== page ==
Pigeon racing beats snooker to the sporting start line in England
Pigeon racing will beat snooker and horse racing to be the first sport to return following the easing of coronavirus lockdown restrictions in England on Monday.
Sport has been shut down since March but the British government on Saturday approved the return of domestic competitive action behind closed doors from June 1. Premier League football is scheduled to restart on June 17 while cricket chiefs still hope to stage a full international programme during the English summer.
But pigeon racing will have a brief moment in the spotlight. More than 4,000 birds belonging to members of the Barnsley Federation of Racing Pigeons in the north of England are being released from a park ahead of a 90-mile sprint.
Organiser John Greenshield said he was expecting his 35 pigeons in the race to start arriving back around one hour and 50 minutes after they were released. Retired miner Mr Greenshield, 72, said the green light came earlier than many expected and so many of the birds are far from "match fit".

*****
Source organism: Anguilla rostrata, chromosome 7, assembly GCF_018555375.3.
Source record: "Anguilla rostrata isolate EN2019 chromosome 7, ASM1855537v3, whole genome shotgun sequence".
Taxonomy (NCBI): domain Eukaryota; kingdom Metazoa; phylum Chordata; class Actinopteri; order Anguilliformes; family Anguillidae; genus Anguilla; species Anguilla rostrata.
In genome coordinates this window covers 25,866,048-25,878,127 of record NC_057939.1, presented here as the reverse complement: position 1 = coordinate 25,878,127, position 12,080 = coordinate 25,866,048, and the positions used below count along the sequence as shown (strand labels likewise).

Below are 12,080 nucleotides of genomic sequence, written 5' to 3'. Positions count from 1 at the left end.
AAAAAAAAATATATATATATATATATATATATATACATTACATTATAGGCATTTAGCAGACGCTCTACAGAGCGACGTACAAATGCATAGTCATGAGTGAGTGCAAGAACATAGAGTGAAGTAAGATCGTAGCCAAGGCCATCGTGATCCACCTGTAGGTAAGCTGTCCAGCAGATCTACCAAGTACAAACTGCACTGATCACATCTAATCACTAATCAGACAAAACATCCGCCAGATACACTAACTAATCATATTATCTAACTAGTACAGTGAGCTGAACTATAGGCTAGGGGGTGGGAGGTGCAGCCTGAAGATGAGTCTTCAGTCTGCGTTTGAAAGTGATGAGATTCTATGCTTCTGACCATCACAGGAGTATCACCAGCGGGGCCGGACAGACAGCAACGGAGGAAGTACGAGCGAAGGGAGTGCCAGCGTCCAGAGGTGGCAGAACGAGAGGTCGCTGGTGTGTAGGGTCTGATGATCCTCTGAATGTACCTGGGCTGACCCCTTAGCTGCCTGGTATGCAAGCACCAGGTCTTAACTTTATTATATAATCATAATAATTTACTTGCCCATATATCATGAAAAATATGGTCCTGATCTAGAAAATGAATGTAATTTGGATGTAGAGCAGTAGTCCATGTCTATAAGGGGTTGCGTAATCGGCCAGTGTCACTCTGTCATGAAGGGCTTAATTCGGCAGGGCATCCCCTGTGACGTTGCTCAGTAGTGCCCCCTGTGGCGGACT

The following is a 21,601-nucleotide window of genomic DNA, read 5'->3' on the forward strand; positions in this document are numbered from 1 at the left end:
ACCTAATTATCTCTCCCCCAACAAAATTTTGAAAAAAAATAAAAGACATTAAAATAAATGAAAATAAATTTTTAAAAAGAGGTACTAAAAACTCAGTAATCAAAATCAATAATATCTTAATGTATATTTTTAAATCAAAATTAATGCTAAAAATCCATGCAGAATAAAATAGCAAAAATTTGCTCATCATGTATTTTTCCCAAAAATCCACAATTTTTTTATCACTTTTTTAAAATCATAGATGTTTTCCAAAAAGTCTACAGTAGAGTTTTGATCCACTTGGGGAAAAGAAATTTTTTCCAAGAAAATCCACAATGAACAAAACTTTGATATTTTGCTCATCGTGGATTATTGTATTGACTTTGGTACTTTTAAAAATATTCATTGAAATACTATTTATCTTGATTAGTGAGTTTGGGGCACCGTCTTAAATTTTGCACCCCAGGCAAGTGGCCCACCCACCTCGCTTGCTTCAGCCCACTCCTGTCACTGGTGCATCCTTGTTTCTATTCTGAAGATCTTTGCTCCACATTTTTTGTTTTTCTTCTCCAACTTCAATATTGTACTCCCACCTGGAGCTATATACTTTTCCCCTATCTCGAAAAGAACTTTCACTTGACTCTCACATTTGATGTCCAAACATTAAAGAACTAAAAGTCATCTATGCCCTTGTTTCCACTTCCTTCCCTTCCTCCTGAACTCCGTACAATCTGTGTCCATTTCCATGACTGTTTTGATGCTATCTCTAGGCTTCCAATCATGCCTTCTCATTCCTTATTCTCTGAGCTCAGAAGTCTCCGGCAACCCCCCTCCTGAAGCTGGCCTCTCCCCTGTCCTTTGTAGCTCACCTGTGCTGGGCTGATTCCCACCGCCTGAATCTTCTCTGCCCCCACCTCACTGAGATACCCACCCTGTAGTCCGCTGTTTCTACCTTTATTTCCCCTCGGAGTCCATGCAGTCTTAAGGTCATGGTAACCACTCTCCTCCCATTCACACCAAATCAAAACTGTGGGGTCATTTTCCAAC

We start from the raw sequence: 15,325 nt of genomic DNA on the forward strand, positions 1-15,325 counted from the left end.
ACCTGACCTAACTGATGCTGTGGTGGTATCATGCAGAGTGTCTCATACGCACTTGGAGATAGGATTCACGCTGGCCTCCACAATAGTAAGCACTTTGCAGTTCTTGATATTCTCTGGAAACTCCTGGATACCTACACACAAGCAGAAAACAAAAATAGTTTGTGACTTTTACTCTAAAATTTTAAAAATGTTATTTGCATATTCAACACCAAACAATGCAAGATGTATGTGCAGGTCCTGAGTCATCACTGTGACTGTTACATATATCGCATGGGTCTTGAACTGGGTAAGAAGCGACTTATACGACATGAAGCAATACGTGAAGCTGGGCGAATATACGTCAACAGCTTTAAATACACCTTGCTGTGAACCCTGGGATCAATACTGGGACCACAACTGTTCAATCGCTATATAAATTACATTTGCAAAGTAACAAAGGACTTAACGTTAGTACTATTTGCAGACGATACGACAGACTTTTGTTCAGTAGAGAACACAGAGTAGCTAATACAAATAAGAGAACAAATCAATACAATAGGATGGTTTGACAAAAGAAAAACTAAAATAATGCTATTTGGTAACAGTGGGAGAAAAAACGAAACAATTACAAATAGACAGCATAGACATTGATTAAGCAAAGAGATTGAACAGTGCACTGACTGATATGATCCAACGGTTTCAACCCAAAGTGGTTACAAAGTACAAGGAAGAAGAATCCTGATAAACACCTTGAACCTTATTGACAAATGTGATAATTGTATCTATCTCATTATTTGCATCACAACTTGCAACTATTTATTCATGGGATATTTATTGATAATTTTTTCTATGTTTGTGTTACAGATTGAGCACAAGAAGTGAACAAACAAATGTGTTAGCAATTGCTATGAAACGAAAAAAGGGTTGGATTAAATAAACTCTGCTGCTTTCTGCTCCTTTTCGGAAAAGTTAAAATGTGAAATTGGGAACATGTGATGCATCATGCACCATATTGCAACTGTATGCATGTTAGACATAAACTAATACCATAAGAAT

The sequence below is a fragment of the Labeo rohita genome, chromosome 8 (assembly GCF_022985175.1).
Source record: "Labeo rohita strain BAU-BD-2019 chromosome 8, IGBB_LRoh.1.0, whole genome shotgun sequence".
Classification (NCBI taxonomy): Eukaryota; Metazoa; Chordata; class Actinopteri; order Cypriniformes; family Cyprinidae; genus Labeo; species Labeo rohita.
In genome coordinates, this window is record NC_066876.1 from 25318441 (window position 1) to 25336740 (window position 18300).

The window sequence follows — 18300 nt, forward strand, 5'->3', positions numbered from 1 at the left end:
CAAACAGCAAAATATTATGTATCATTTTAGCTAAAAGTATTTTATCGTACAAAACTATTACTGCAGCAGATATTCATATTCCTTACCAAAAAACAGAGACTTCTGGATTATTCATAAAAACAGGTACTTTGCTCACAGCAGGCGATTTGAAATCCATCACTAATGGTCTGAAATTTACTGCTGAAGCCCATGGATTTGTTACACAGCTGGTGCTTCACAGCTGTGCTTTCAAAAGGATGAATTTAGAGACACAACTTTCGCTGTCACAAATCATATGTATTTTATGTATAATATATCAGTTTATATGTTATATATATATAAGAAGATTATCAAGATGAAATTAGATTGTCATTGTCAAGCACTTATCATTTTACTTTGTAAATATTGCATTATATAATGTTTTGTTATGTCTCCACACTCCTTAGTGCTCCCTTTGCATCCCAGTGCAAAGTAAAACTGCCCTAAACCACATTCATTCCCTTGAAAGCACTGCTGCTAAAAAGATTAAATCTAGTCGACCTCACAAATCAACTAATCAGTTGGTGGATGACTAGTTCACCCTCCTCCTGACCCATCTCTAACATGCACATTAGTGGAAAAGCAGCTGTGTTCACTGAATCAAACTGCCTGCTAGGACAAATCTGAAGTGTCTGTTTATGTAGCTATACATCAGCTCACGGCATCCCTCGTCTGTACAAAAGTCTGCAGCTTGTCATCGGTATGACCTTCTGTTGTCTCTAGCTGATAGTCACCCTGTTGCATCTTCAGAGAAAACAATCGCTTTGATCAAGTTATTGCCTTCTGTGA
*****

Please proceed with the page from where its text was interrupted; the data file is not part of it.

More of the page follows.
But he said the return of racing will be a blessing for many in his community and was "like putting oxygen back into the area".
"The racing is something for people to get out of bed for," he said. "People are really looking forward to it."
Reigning world champion Judd Trump will launch snooker's return behind closed doors in the opening match of the Championship League. The televised tournament, taking place in the English city of Milton Keynes, is the first event since the Gibraltar Open in March.
Trump described in a tweet how he had been tested for coronavirus before the event: "Arrived in Milton Keynes test done hopefully all clear for action tomorrow... swab up the nose is not enjoyable at all enjoy that everyone."
Trump faces David Grace and Stuart Carrington tackles Jak Jones in the opening matches on Monday. Five-time world champion Ronnie O'Sullivan's first match will be against Kishan Hirani on Friday while Mark Selby, who has three world titles, opens up against Lee Walker on Thursday.
"It will be myself, my opponent and the referee," Selby told Sky Sports. "I'm due to play Thursday. I'll go down Wednesday and get tested. "Then straight to the hotel and lock myself in my room and wait for the results to come back."
Racing returns at Newcastle with no spectators to watch the 10 flat races and trainers, jockeys and grooms in masks.
Leading flat trainer Hugo Palmer said the resumption of racing was a "tremendous opportunity" for the sport. "There is precious little else to watch, although it coincides with the day the government allows more people to meet outside," he added.
The 2,000 Guineas, on June 6 at Newmarket, will be the first of the flat-racing season's "Classic" races.